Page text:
As one might think, the majority of conversation on Marriott's earnings report last week was about the integration of the Starwood merger.
Since it's probably worthwhile for us 'loyalists' to know where we're headed, here are some of the highlights;
1) The success of the loyalty program was stated as the most important goal (as I wrote last week, Arne said "our most loyal members love the matching program", now a snarky guy might observe, because if you don't, you aren't our most loyal customer - but for me, so far so good )
a) 3.3 billion points have been transferred so far (no, I don't know which way)
b) only 16% (13.6 million out of 85 million) of members were in both programs - tremendous potential/challenge
c) holding on to loyal SPG and Marriott Rewards members is crucial (competitors already approaching/poaching - emphasis on and is mine)
d) loyalty reduces OTA bookings (financially significant) and provides more negotiating leverage (it's not just warm fuzzies)
e) around 900,000 new members have joined since merger
2) Current plans are to promote overall portfolio of brands and loyalty (vs. aggressive individual brand marketing)
a) gave the impression that dissolving brands not a major focus, but will see what they see (my wording)
b) made a point of mentioning their interest and intent on growing Aloft and Element (my thought - Airbnb defense)
3) Immediate priority - (sound the trumpets) Implement same technology system at all 6,000+ hotels in 120 countries
4) The majority of the $250 million cost savings through 'synergies' should be captured by September
Overall, nothing shocking and per usual, Marriott will do what's best for it's bottom line: nothing radical, nor IMO, as a shareholder, wrong there; it just points out to me the need for the traveler to observe whether a) it's short term tactics or long term strategy and b) how best can we, the traveler, align with the direction of the company to optimize our travel experience (realizing it's not about love, kindness, unicorns, and rainbows, but financial performance). We have already seen some benefits of Marriott courting SPG (late check out, Concierge/Ambassador), let's keep our eyes open (and share) for others.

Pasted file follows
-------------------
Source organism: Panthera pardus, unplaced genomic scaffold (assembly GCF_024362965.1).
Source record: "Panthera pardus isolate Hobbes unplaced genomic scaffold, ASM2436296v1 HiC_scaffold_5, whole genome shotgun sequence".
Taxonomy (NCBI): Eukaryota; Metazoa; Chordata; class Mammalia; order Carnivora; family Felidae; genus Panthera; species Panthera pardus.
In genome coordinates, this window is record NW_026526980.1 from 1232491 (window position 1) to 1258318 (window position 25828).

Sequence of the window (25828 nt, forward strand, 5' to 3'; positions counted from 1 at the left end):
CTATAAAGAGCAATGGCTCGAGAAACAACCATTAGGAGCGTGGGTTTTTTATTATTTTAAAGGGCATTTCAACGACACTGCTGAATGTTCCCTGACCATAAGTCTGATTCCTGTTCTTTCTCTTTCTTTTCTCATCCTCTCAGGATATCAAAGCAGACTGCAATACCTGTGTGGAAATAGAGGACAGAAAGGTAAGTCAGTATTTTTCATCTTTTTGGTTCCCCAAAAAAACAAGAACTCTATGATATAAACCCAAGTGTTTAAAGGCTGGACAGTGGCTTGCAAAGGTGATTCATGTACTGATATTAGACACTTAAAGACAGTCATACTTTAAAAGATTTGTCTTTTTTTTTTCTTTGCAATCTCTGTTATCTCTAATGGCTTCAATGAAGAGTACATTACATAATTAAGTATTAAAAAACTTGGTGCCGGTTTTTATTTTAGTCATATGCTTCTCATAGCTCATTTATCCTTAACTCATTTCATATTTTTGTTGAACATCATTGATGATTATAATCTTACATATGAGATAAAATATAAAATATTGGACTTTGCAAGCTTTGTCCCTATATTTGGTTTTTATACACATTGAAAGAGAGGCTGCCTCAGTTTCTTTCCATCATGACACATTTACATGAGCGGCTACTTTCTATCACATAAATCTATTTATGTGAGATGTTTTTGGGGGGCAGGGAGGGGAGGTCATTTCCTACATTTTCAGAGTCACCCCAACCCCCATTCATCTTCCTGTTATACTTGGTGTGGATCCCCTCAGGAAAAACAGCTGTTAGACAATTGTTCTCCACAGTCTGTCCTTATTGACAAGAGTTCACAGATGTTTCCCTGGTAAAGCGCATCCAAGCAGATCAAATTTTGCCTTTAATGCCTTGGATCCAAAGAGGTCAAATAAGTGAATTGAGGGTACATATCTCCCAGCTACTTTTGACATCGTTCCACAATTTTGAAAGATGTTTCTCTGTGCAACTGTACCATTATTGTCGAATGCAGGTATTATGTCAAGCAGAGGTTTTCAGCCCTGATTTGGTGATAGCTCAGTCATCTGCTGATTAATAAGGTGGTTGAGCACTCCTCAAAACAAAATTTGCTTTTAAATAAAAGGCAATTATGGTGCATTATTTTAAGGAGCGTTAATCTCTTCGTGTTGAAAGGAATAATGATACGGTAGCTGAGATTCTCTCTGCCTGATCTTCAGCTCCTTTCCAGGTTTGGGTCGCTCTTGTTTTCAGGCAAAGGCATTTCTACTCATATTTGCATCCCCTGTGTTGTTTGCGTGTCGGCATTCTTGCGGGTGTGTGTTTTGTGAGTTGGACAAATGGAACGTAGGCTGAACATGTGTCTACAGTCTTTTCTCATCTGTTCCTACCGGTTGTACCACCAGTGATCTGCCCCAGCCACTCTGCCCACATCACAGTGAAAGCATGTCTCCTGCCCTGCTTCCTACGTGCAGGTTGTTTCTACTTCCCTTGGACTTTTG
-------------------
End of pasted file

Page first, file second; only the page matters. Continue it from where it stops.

and since I'm serving today as a quasi P.R. rep for Mother Marriott, here's Arne's open letter to President-elect Trump in case you hadn't seen it; feel free to treat it as one of your 30 days of holiday rewards
Iinteresting enough but nothing really new here, other than the 3.3billion points transferred - that's a goodly number!
As you say, we've seen some nice benefits of the merger, in particular the 4pm late checkout which I have to say I have got without hesitation whenever I've asked for it, though I don't use it much, all the same a hat-tip to Warsaw, Houston North, Budapest and Peterborough Marriott's!
Whereas, as stated, there's not too much new information revealed, a little digging into the nuances provided me with a renewed perspective about the future of loyalty, digital marketing. 900,000 new members in a few weeks, is a material number. With all the emphasis Marriott has placed on its loyalty program, we see more and more the importance of the gathering of data and the use of metadata.
Big Thom in Houston made clear, even highlighting the new instrument coming soon for gathering additional travel habits, that knowing the customer and their interests is vital to Marriott's future target marketing (nothing really new there either, except the thoroughness and efficacy of the approach).
Netflix is a prime, successful example of this - having 33 million subscribers (at the time, now over 47 million), they preempted any network offer of a $5 million pilot for House of Cards by ordering 13 episodes for $100 million (they already knew their subscribers liked Kevin Spacey and David Fincher products and many had enjoyed the British version).
Marriott, by offering points, contests, and interaction has been successful in increasing their customer data base. I happened to look at #MembersGetIt the current promo, clicked on the Google link and was surprised to see six or seven Insiders accounts come up, one with a picture of all of us at Tipple. Going deeper into the 'tweets' there was all types of info there, and I'm just a technoslob, imagine the clever folks usage - wow.